Sandpatch Campsite(609.1)-Albany/Southern Terminus(616.8)
I went to sleep early last night with stomach issues and woke up with them slightly better around 1:30am. I finished up the blog post from that day and fell back asleep an hour or so later. When I awoke again at 5am, the stomach stuff was gone thankfully, so I think it was more anxiety with all that’s coming up more than an actual stomach thing. Dave and I hiked out at 6:30am and the rest of the women in the shelter had already left much earlier. The final 8mi/12.5km went by pretty quick, but had a lot of deep sand.
Once we dropped down, we could see across the bay to the finish in Albany. It was a really pleasant and calm morning and a great way to end this hike. There was a trail in a paved path that we followed quite a bit that I could imagine being painful if I were to do it at the end of a full day, so I was happy to be doing a morning hike in.
Albany has some historic significance in a few ways. One is that this is where the Brig Amity ship brought the first European settlers to the west coast of Australia. There was a replica of the ship along our route and it was cool to go on it. Had it been later in the day, it would have been opened to also go below deck.
The southern terminus of the Bibbulmun is right under the bridge and next to the visitors center in Albany. We ended up catching up to the March Girls at the end and all were able to take finish photos for each other.
Our big motivation for the morning was a celebratory breakfast. There was a cafe right next to the finish that worked perfectly and even had milkshakes so I was quite satisfied.
After breakfast, I said bye to Dave (who had a 5hr drive home to Perth ahead of him) and immediately noticed I didn’t have my hiking poles! I had left them at the finish! Thankfully, they were still there, whew. So I technically lost nothing on this hike, but it wasn’t without trying. I left my jacket at the beginning that Marcus brought me the first day, twice I dropped the guidebook to have it found again or returned to me, and I was able to go back and get my hiking poles. I will say that I did rub off on Dave. The day it poured rain, he lost his sunglasses and this morning he left his cheap reading glasses at camp.
A few brief thoughts on the Bibulumun. I may be spoiled for life with with the laid back and relaxed aspect of this trail! I was quite spoiled by all the shelters and town options. The greatly abnormal weather of cooler temps and rain made it more challenging than most years, but I still really enjoyed it and highly recommend it. Although the Bib may not be the most breathtaking or epic hike you could do, it has a unique quality of solitude, peace, and calm that I’ve found nowhere else. This was just the hike I needed at just the right time. I’ve never felt more content just walking for hours with the thoughts in my head and the scenery around me to occupy my mind. The Bibbulmun Track Foundation has done some remarkable things. The volunteers and support for this trail is unparalleled. It’s pretty cool to be on a trail that is so well cared for and that so many have pride in maintaining. Those shelters are quite amazing and the resource books and maps for the trail are of the best quality. I can tell great effort and attention to detail has been made in the guidebook and that’s really cool. The people along the trail are the most open and kind people I’ve met on any trail I’ve done. Really, the Bibbulmun is a special trail that shows how beautiful simplicity can be. I can completely understand why people do multiple end-to-ends of the Bib and why people are drawn to it. To those who put in all those years to make this trail what it is and currently work to maintain it, thank you and well done!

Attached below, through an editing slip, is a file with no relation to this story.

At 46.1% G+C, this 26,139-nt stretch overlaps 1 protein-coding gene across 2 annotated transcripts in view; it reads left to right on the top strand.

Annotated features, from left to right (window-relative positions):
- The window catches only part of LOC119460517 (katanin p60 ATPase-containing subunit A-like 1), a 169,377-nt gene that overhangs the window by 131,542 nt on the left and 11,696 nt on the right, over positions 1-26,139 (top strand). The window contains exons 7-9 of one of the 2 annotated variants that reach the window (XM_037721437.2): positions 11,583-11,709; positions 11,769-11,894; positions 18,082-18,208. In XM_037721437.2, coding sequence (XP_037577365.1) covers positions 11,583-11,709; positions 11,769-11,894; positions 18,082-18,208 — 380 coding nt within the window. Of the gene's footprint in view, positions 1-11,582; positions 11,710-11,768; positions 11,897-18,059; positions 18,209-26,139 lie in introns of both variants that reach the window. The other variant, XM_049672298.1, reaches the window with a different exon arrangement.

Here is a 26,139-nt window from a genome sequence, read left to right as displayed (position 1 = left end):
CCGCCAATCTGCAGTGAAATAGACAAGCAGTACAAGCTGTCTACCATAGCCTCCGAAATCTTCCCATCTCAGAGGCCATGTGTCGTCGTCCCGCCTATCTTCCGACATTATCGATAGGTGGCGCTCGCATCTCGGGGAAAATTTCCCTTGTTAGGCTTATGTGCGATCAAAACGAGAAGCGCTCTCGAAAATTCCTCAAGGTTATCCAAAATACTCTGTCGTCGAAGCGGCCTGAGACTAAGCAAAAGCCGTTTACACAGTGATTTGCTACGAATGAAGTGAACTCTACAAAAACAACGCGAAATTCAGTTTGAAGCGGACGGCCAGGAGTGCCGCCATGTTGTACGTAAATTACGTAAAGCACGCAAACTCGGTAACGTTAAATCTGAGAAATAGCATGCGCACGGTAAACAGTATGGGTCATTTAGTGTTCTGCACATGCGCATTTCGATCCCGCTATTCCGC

After breakfast, I needed to shift gears and think about the Cape To Cape Track I’m headed to tomorrow near Augusta. The track for that hike will soon be on the “Where’s Wired” tab of the blog for anyone that would like to visualize it. I will be heading just west of the center of the Bibbulmun to hike about 5 days for 84mi/135km along the coast from the lighthouses of Cape Leeuwin to Cape Naturaliste. Weather looks to be ok with some rain showers possible, but I’m really looking forward to it. I needed to do my full resupply today since my bus is early tomorrow.
I was met at the IGA by my host for the night, Nancy. By a random coincidence, Nancy who I met at one of my presentations in my current hometown of Portland, Oregon, is also vacationing in Australia and renting a house in Albany tonight. Nancy and her three friends kindly invited me to stay with them today and it made this transition quite relaxing to be in a home and be able to get caught up on things. THANK YOU to all the women for allowing me to crash their vacation for a night! If you’d like to read Nancy’s blog on their travels and more, it can be found at www.travelingnancy.me. She is soon headed to Tasmania and then New Zealand.
Ok, so tomorrow is the 9hr bus ride (indirect through Pemberton) to Augusta to start the Cape To Cape!